Those who experience anxiety attacks most often experience anxiety in other aspects of their life also and there are many forms (Social anxiety of which performance anxiety is classed as, health anxiety, general anxiety disorder, phobias and others.

The key to removing (yes anxiety can be completely removed from your life) anxiety is to first of all identify its roots. You are welcome to contact me to discuss a program to achieve this (my email address is noted at the end of the article).


FEAR is False Evidence Appearing Real


Step 1

Before we can prevent panic from happening, we need to add clarity and so identifying what is causing us to feel this way (feelings and emotions are triggered by thoughts). On a sheet of paper, draw a line down the center of the page.

On the left-hand side, take 5-10 minutes to write down exactly what is causing you to think and feel this way. Examples include fear of deep water, fear of fish touching your leg, fear of not knowing what is swimming underneath you, fear of not being able to complete the distance and similar.

Write as many as are relevant to you and it is important to write everything. If you feel that creating a sense of uneasiness by thinking about that, take 10-15 minutes out to regain your composure. Now we also know that our thoughts are simply our opinions and NOT facts. Your brain will try to convince you that they are indeed facts, but we know from conclusive research that they are not in most cases.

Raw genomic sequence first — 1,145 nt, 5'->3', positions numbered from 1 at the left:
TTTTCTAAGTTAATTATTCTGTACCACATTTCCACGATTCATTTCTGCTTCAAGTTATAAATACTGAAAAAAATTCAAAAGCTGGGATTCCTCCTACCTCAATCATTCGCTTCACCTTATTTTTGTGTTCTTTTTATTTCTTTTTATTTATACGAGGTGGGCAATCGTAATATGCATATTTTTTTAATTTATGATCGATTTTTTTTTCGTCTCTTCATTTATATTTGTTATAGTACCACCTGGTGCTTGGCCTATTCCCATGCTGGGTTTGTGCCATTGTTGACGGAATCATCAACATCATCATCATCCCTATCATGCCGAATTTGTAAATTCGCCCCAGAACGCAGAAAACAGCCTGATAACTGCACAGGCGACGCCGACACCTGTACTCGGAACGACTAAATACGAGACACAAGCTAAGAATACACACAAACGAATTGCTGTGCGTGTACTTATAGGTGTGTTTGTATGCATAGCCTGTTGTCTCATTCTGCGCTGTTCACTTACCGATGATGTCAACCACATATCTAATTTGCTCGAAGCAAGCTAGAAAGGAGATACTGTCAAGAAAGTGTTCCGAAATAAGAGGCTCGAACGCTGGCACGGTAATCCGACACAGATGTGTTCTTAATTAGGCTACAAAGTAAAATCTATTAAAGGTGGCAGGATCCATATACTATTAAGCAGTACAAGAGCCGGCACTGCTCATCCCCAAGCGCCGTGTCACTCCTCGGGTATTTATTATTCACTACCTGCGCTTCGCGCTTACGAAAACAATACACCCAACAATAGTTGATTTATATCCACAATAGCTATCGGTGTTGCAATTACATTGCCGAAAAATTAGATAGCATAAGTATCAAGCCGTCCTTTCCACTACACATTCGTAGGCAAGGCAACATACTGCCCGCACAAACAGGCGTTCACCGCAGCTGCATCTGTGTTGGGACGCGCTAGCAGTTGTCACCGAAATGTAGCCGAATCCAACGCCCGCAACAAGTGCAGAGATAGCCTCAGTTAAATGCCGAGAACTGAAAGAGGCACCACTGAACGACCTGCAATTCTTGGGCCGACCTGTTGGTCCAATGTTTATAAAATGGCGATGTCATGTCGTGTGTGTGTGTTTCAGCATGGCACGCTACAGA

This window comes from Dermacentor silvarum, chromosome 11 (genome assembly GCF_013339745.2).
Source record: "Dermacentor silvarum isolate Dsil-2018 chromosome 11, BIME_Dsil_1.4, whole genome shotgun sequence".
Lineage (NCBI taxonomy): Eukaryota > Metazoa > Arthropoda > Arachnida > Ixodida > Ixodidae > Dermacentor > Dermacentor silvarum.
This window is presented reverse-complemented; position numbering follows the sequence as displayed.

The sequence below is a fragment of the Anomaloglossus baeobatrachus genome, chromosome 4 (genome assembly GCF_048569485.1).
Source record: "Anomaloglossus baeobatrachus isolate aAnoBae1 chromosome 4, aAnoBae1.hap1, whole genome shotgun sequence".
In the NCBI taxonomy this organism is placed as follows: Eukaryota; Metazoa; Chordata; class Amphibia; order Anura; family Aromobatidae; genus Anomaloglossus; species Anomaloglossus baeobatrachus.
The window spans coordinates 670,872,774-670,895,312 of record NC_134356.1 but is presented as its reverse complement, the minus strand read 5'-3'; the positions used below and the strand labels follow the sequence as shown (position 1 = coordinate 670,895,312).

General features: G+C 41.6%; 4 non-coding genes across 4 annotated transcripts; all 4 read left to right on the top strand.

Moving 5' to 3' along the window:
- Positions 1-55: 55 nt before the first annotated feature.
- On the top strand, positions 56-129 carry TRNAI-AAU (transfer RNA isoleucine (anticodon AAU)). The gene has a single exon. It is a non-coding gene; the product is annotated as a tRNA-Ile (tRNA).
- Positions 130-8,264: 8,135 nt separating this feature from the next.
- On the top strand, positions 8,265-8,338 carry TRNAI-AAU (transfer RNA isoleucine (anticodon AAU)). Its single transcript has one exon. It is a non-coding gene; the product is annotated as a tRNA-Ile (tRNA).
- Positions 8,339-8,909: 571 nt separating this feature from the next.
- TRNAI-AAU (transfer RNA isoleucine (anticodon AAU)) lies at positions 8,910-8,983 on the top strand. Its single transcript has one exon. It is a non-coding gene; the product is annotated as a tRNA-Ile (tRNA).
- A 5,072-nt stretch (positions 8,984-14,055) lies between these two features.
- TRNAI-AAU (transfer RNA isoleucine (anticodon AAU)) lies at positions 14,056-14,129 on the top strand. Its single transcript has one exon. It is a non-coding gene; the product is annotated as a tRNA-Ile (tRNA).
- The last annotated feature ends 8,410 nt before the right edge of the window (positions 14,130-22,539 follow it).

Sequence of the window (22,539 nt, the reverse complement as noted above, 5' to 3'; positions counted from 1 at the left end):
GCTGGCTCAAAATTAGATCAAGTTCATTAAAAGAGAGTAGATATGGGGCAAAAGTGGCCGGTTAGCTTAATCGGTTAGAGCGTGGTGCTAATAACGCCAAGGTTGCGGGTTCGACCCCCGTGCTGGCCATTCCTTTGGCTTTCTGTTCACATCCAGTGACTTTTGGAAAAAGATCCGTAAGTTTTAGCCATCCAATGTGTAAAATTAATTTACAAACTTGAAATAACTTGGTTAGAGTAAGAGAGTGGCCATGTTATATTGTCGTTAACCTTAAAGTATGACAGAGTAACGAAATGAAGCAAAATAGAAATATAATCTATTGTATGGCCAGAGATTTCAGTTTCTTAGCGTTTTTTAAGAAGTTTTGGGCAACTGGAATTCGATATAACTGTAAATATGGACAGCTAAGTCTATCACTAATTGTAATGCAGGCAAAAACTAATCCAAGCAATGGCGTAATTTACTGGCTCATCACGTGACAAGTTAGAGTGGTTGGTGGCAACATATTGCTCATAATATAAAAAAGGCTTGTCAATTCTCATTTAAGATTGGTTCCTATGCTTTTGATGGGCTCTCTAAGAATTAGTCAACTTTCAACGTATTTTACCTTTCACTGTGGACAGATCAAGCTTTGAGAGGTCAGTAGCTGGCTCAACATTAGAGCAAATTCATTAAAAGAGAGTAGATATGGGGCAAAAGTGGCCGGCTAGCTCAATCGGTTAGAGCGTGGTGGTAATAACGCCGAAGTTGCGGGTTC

What that explains is that in most cases, our fight or flight is triggered without any form of validation. In most cases, as in a small number of cases, our fight or flight response triggers with justifiable reasons. Would you jump into a river to swim where there are alligators? Or walk through a dangerous neighborhood at night on your own?

The answer is of course no and so in this case, the response in justified but in over 90% of cases, it triggers without reason.


Step 2

On that basis, look at each point and ask yourself the question: is my fear justified. Some examples. Fear of swimming in deep water on race day In many cases you will be wearing a wetsuit. Given that a wetsuit is a flotation device, have you ever tried to swim along the bottom of a swimming pool or lake in a wetsuit? It's almost impossible.